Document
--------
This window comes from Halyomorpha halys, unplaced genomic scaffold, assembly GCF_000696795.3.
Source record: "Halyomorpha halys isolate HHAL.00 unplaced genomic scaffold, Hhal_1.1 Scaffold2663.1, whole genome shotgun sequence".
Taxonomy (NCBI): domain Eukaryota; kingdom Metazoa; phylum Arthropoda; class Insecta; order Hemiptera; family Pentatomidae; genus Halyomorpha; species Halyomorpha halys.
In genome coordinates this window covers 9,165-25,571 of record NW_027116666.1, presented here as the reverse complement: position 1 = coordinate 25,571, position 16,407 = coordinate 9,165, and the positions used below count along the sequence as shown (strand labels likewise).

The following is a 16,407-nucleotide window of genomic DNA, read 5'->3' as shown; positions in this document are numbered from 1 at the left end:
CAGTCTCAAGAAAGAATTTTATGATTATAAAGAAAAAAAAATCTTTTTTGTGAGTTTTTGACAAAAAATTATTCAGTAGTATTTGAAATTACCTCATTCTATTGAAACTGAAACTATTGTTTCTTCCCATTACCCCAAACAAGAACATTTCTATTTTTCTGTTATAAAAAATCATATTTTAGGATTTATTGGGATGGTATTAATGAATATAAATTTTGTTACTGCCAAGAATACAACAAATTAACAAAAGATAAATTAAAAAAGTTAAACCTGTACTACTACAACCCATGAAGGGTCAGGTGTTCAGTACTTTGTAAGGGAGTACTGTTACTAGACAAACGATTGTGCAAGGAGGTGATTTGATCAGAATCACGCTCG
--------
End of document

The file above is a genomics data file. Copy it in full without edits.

This window comes from Halyomorpha halys, unplaced genomic scaffold, assembly GCF_000696795.3.
Source record: "Halyomorpha halys isolate HHAL.00 unplaced genomic scaffold, Hhal_1.1 Scaffold2663.1, whole genome shotgun sequence".
Taxonomy (NCBI): domain Eukaryota; kingdom Metazoa; phylum Arthropoda; class Insecta; order Hemiptera; family Pentatomidae; genus Halyomorpha; species Halyomorpha halys.
In genome coordinates this window covers 9,165-25,571 of record NW_027116666.1, presented here as the reverse complement: position 1 = coordinate 25,571, position 16,407 = coordinate 9,165, and the positions used below count along the sequence as shown (strand labels likewise).

The following is a 16,407-nucleotide window of genomic DNA, read 5'->3' as shown; positions in this document are numbered from 1 at the left end:
CAGTCTCAAGAAAGAATTTTATGATTATAAAGAAAAAAAAATCTTTTTTGTGAGTTTTTGACAAAAAATTATTCAGTAGTATTTGAAATTACCTCATTCTATTGAAACTGAAACTATTGTTTCTTCCCATTACCCCAAACAAGAACATTTCTATTTTTCTGTTATAAAAAATCATATTTTAGGATTTATTGGGATGGTATTAATGAATATAAATTTTGTTACTGCCAAGAATACAACAAATTAACAAAAGATAAATTAAAAAAGTTAAACCTGTACTACTACAACCCATGAAGGGTCAGGTGTTCAGTACTTTGTAAGGGAGTACTGTTACTAGACAAACGATTGTGCAAGGAGGTGATTTGATCAGAATCACGCTCG